I was almost deaf when I received a cochlear implant (CI) at age 82. The results were astounding. No longer was I isolated in a near-silent world. I could once again hear birds sing and creeks gurgle. I could converse easily with my wife, talk on the phone, attend meetings, and converse at family get-togethers. I stopped faking laughter at jokes I couldn’t hear. Friends were amazed that I so easily joined in discussions.

Hearing loss is not uncommon. More than 50 million Americans have hearing loss, including one out of eight children and teens, and one-third of those over 65. Sixty percent of veterans returning from Iraq and Afghanistan have hearing loss: it is the most common war injury.

"How many people need a cochlear implant but have no idea what it is, let alone how to get one?"

Never too old

Most suffer in silence. I was one of the lucky ones: I did something about my hearing loss.

People show interest in my CI. They ask me what it is and want to know how it works. Some with hearing aids say theirs do little and they want a better solution.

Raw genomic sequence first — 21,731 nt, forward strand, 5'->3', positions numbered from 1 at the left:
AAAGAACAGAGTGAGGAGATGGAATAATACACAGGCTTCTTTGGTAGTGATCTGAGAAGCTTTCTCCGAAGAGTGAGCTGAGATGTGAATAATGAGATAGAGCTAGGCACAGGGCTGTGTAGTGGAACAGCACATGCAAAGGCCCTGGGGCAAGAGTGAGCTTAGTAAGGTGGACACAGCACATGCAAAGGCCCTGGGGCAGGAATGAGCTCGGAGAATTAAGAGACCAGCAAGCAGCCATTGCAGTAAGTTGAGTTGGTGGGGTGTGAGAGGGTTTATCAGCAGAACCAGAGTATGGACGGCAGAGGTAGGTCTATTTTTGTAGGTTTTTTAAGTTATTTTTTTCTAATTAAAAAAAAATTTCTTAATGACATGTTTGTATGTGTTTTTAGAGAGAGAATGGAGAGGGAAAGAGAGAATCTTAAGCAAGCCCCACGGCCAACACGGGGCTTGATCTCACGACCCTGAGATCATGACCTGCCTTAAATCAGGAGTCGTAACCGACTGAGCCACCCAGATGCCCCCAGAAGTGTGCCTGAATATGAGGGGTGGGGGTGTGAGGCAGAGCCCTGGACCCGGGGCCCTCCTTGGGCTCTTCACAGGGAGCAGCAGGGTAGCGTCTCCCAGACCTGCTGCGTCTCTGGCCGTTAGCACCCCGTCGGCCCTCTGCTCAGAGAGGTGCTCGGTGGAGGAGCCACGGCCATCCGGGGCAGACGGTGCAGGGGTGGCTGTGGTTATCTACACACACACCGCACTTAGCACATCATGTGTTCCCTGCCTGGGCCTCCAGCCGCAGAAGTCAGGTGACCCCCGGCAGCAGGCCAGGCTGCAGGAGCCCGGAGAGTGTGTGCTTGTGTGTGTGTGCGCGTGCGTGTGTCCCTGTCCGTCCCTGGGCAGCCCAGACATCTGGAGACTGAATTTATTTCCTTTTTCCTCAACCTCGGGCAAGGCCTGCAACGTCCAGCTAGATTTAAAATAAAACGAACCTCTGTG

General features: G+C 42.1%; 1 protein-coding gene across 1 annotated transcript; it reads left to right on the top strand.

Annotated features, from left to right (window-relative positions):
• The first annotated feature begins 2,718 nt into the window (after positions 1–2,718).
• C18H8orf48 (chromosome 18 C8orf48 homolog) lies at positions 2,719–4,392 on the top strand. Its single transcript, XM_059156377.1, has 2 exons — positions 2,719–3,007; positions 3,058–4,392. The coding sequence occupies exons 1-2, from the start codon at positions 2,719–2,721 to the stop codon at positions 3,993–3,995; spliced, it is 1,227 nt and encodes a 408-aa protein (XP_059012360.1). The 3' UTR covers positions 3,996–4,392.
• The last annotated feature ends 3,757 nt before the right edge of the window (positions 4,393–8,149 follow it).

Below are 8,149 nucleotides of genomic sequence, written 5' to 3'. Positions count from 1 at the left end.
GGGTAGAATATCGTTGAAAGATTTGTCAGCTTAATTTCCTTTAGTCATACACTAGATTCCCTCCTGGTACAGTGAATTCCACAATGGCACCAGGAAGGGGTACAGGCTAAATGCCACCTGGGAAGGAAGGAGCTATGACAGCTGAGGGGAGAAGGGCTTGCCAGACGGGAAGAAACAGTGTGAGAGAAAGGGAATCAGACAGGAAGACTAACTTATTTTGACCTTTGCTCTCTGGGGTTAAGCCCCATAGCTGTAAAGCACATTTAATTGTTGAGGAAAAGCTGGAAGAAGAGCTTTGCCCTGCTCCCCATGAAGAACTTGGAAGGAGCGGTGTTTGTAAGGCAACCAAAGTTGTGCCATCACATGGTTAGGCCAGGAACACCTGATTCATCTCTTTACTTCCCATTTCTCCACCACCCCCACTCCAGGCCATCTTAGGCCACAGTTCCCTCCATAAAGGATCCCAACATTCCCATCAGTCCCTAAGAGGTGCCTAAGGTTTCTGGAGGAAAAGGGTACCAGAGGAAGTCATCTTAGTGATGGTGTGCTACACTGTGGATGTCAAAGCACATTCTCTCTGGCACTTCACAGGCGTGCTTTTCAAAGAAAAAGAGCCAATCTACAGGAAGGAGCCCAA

This made me wonder: How many people need a cochlear implant but have no idea what it is, let alone how to get one? How can these people be reached? A partial answer came when my audiologist asked me to answer questions from a patient considering a CI. I could do that.

Spreading the word

I had kept extensive notes about my experiences and feelings while getting my cochlear implant. The American Cochlear Implant Alliance (ACIA) thought this would be of interest to others, and is now publishing my memoirs serially as a blog on their website.

I’ve also met with others of all ages who have questions about hearing, hearing aids or cochlear implants. Local groups, such as the Lions Club, have asked me to talk to them. I’ve put a note about my CI on my college class’s website with a link to the ACIA blog. The ACIA has also asked me to write a brief note for their e-magazine, “Calling.”

What else can I do? Well, our local county has an adult education program. Anyone can suggest a class on a topic they want to teach. We’ve had classes on everything from fly-fishing to geology to conversational Spanish. The spring term is coming up soon. It’s about time there was a class on hearing, hearing loss, and cochlear implants. You’re never too old to learn about cochlear implants.

For more information and similar articles, check out the ACIA’s blog.